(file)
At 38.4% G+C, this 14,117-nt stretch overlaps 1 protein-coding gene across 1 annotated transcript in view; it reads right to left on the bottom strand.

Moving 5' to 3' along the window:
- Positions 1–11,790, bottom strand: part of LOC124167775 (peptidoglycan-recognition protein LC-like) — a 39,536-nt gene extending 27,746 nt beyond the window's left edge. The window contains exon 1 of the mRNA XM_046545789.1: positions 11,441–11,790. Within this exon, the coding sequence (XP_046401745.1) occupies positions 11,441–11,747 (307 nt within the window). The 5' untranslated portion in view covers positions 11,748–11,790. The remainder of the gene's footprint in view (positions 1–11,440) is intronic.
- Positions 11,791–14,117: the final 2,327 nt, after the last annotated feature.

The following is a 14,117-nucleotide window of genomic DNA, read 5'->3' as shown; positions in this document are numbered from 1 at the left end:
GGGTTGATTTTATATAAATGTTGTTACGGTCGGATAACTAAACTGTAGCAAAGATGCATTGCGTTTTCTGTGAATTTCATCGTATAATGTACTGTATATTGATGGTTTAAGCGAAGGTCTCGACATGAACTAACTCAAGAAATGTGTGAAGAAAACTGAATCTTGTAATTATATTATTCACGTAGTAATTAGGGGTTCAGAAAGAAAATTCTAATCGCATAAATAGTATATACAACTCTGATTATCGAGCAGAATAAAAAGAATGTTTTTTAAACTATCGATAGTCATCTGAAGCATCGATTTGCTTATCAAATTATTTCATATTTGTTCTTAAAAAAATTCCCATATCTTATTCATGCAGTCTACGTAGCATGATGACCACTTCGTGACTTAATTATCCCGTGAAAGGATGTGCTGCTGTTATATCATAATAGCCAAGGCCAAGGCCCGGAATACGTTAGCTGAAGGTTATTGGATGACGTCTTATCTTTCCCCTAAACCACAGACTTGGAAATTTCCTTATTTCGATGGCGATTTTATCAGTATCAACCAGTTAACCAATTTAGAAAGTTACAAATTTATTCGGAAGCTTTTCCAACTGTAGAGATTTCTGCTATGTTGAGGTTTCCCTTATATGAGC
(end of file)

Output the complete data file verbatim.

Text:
At 38.4% G+C, this 14,117-nt stretch overlaps 1 protein-coding gene across 1 annotated transcript in view; it reads right to left on the bottom strand.

Moving 5' to 3' along the window:
- Positions 1–11,790, bottom strand: part of LOC124167775 (peptidoglycan-recognition protein LC-like) — a 39,536-nt gene extending 27,746 nt beyond the window's left edge. The window contains exon 1 of the mRNA XM_046545789.1: positions 11,441–11,790. Within this exon, the coding sequence (XP_046401745.1) occupies positions 11,441–11,747 (307 nt within the window). The 5' untranslated portion in view covers positions 11,748–11,790. The remainder of the gene's footprint in view (positions 1–11,440) is intronic.
- Positions 11,791–14,117: the final 2,327 nt, after the last annotated feature.

The following is a 14,117-nucleotide window of genomic DNA, read 5'->3' as shown; positions in this document are numbered from 1 at the left end:
GGGTTGATTTTATATAAATGTTGTTACGGTCGGATAACTAAACTGTAGCAAAGATGCATTGCGTTTTCTGTGAATTTCATCGTATAATGTACTGTATATTGATGGTTTAAGCGAAGGTCTCGACATGAACTAACTCAAGAAATGTGTGAAGAAAACTGAATCTTGTAATTATATTATTCACGTAGTAATTAGGGGTTCAGAAAGAAAATTCTAATCGCATAAATAGTATATACAACTCTGATTATCGAGCAGAATAAAAAGAATGTTTTTTAAACTATCGATAGTCATCTGAAGCATCGATTTGCTTATCAAATTATTTCATATTTGTTCTTAAAAAAATTCCCATATCTTATTCATGCAGTCTACGTAGCATGATGACCACTTCGTGACTTAATTATCCCGTGAAAGGATGTGCTGCTGTTATATCATAATAGCCAAGGCCAAGGCCCGGAATACGTTAGCTGAAGGTTATTGGATGACGTCTTATCTTTCCCCTAAACCACAGACTTGGAAATTTCCTTATTTCGATGGCGATTTTATCAGTATCAACCAGTTAACCAATTTAGAAAGTTACAAATTTATTCGGAAGCTTTTCCAACTGTAGAGATTTCTGCTATGTTGAGGTTTCCCTTATATGAGC